1.15 Å resolution structure of the proteasome-assembly chaperone Nas2 PDZ domain
aDivision of Biology, Kansas State University, 338 Ackert Hall, Manhattan, KS 66506, USA, bProtein Structure Laboratory, University of Kansas, Del Shankel Structural Biology Center, Lawrence, KS 66047, USA, and cIMCA-CAT Hauptman–Woodward Medical Research Institute, 9700 South Cass Avenue, Building 435A, Argonne, IL 60439, USA
*Correspondence e-mail: firstname.lastname@example.org
The 26S proteasome is a 2.5 MDa protease dedicated to the degradation of ubiquitinated proteins in eukaryotes. The assembly of this complex containing 66 polypeptides is assisted by at least nine proteasome-specific chaperones. One of these, Nas2, binds to the proteasomal AAA-ATPase subunit Rpt5. The PDZ domain of Nas2 binds to the C-terminal tail of Rpt5; however, it does not require the C-terminus of Rpt5 for binding. Here, the 1.15 Å resolution structure of the PDZ domain of Nas2 is reported. This structure will provide a basis for further insights regarding the structure and function of Nas2 in proteasome assembly.
The eukaryotic proteasome consists of a core particle (CP) and a regulatory particle (RP). The CP is a cylindrically shaped structure with the proteolytic active sites on the inner surface of this complex (Groll et al., 1997). One or both ends can associate with the RP, forming the 26S proteasome. CP assembly and RP assembly are both assisted by proteasome-specific chaperones (Bedford et al., 2010). The RP-specific chaperones Nas6, Nas2, Hsm3 and Rpn14 are important for the assembly of a hetero-hexameric AAA-ATPase ring formed by the subunits Rpt1 to Rpt6 (Funakoshi et al., 2009; Kaneko et al., 2009; Le Tallec et al., 2009; Roelofs et al., 2009; Saeki et al., 2009). Interestingly, each chaperone largely consists of protein–protein interaction motifs: Nas6 contains seven ankyrin repeats, Hsm3 is formed by armadillo/heat-like repeats, Rpn14 contains a WD40 domain and Nas2 has a predicted PDZ domain. Although structurally different, each chaperone binds to the C-domain of a specific Rpt protein. Structural studies looking at the interaction between Nas6 and Rpt3 (Nakamura et al., 2007; Roelofs et al., 2009), Hsm3 and Rpt1 (Barrault et al., 2012; Takagi et al., 2012; Park et al., 2013), and Rpn14 and Rpt6 (Ehlinger et al., 2013) have provided substantial structural insights. However, no structural data for Nas2, or the human ortholog p27/PSMD9, have been published to date. Binding studies between Nas2 and Rpt5 have shown that deletion of the C-terminal residue of Rpt5 did not impact Nas2 binding (Lee et al., 2011). Deletion of the last three amino acids, on the other hand, caused a strong reduction in binding. This indicates that the tail of Rpt5 is important for binding with Nas2 (Lee et al., 2011). This same tail is also involved in the association between the Rpt5 subunit and the CP (Tian et al., 2011; Beck et al., 2012; Lander et al., 2012), which suggests that the binding of Nas2 prevents the association of Rpt5, or Rpt5-containing complexes, with the CP. The structure of the Nas2 PDZ domain reported here is the first step towards a structural understanding of this interaction.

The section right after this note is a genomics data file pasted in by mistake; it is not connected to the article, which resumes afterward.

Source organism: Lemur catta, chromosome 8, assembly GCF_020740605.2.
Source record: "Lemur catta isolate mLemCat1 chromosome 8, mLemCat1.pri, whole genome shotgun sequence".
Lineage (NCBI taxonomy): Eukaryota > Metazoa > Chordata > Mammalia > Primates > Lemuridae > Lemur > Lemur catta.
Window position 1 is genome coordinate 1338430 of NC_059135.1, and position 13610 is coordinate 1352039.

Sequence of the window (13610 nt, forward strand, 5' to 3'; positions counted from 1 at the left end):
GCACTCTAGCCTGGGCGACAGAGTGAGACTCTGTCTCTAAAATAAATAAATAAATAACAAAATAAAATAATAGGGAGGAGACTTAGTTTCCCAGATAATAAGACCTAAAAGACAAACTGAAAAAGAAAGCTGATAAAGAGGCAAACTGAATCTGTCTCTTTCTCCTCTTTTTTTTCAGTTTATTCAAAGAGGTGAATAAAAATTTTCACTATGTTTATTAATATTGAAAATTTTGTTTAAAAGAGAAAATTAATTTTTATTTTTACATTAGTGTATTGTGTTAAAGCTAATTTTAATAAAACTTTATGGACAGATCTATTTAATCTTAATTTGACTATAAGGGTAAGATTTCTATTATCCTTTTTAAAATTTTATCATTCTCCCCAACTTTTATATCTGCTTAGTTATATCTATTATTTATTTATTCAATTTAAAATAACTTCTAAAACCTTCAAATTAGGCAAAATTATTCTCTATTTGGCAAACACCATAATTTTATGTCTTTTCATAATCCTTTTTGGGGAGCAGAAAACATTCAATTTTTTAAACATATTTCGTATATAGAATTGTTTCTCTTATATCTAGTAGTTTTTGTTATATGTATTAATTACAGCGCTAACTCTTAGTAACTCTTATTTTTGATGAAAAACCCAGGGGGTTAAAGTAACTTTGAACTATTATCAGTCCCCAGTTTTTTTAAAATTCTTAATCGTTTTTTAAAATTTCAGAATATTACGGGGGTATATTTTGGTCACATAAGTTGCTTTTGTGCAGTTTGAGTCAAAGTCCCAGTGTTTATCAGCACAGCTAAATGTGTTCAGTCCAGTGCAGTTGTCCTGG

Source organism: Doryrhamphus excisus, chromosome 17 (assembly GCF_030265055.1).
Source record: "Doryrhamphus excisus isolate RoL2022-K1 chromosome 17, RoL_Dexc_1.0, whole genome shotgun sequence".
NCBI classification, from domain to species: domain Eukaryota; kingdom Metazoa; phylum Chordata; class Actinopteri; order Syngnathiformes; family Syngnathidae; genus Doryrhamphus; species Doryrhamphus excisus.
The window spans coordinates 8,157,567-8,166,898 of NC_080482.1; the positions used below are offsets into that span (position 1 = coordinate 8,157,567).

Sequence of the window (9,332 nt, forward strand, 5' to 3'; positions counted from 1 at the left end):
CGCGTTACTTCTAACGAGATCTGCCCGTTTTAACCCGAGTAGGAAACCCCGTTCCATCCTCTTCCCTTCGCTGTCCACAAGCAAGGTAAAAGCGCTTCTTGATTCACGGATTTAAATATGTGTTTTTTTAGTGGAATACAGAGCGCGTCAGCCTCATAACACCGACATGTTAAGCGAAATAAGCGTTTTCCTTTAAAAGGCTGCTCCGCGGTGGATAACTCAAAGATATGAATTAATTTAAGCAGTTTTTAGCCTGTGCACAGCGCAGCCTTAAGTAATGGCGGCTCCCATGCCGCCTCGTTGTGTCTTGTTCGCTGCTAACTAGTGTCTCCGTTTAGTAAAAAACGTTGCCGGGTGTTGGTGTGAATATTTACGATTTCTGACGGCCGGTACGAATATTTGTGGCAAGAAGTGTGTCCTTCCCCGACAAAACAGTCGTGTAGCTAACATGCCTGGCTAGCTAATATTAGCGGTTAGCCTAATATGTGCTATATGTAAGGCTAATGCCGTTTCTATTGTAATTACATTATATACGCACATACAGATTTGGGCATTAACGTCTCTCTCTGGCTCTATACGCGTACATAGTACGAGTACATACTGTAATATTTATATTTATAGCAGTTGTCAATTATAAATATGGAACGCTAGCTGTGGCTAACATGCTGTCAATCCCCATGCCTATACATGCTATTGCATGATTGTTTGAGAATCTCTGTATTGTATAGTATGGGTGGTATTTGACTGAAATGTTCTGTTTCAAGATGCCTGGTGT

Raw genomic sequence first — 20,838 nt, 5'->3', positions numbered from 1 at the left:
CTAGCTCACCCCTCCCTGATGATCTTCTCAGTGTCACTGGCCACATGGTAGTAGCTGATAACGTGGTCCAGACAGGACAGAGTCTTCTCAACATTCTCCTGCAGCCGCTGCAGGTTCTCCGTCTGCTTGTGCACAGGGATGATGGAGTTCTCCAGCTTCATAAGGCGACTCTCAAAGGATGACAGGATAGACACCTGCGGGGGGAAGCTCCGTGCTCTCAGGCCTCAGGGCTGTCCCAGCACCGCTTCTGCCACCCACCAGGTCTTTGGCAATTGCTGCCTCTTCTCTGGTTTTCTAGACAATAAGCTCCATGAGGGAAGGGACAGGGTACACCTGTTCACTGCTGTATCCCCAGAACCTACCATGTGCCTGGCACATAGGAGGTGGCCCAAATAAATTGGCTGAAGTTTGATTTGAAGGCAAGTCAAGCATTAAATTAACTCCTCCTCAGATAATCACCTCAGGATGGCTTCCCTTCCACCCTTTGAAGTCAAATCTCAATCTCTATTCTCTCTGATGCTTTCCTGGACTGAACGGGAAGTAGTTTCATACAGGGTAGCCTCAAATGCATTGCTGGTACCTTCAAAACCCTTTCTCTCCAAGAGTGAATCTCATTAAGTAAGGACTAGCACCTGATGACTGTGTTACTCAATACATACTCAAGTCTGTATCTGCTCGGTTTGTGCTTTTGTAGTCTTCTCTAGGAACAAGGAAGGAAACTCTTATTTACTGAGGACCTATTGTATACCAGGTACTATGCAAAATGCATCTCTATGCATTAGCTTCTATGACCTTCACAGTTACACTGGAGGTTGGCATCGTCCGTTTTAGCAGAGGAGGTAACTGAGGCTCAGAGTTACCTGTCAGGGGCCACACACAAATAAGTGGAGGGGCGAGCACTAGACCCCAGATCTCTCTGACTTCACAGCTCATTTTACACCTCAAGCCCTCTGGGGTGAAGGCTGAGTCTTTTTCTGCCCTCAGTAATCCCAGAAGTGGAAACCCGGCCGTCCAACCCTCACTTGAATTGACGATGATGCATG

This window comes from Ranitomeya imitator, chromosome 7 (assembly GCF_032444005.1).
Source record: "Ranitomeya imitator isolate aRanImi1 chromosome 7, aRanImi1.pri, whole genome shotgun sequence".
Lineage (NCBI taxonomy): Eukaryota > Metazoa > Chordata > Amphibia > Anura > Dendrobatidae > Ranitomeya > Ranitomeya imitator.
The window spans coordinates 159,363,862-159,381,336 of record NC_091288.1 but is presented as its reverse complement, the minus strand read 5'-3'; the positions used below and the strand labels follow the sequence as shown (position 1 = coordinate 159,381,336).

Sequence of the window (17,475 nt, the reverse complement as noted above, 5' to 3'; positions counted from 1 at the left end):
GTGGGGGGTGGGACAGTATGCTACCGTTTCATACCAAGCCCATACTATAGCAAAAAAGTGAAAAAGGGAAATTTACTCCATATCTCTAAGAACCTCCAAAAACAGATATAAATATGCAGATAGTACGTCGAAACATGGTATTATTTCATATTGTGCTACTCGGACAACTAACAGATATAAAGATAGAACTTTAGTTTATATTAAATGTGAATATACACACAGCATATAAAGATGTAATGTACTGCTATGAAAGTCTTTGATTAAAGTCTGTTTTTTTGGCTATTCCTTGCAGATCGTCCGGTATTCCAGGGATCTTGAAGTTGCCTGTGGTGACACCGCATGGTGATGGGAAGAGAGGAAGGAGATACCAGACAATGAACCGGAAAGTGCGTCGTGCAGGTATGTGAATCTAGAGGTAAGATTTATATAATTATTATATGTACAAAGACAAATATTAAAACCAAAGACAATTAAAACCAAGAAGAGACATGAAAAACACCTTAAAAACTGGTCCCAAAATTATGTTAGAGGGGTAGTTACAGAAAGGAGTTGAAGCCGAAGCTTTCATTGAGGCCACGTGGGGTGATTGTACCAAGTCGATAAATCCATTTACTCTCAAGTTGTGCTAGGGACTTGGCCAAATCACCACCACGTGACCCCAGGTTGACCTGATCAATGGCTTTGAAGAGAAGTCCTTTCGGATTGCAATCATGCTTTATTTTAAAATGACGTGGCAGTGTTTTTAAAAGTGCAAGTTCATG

The open reading frame of Saccharomyces cerevisiae Nas2 was subcloned into a pGEX-6P1-derived plasmid, creating plasmid pJR500 (Lee et al., 2011). Based on domain and secondary-structure prediction analyses, two truncated versions of Nas2 containing the single PDZ domain were generated: Nas2LND, covering amino acids Gln126–Leu220 (pJR607), and Nas2ND, covering Asn91–Leu220 (pJR606). Expression and purification of the different proteins were conducted as described previously for Hsm3 (Park et al., 2013). Basically, Escherichia coli cells induced to express the GST-fused proteins were lysed. The fusion proteins were bound to glutathione resin. The affinity tag was removed by incubation with PreScission protease and the eluted proteins were further purified by size-exclusion chromatography using a Superdex 200 (10/300 GL) column.
A purified sample of Nas2LND (Table 1) concentrated to 7.0 mg ml−1 in 50 mM NaCl, 50 mM Tris–HCl pH 6.8, 1 mM DTT, 1 mM EDTA was used for crystallization screening. All crystallization experiments were conducted by sitting-drop vapor diffusion in Compact Jr plates (Emerald Bio) using equal volumes of protein and crystallization solutions equilibrated against 75 µl of the latter. After two months, prismatic crystals of ∼0.2 mm in length were obtained at 4°C from Wizard Classic 4 screen (Emerald Bio) condition No. 26 [10%(w/v) PEG 2000 MME, 100 mM sodium acetate/acetic acid pH 5.5, 200 mM ammonium sulfate].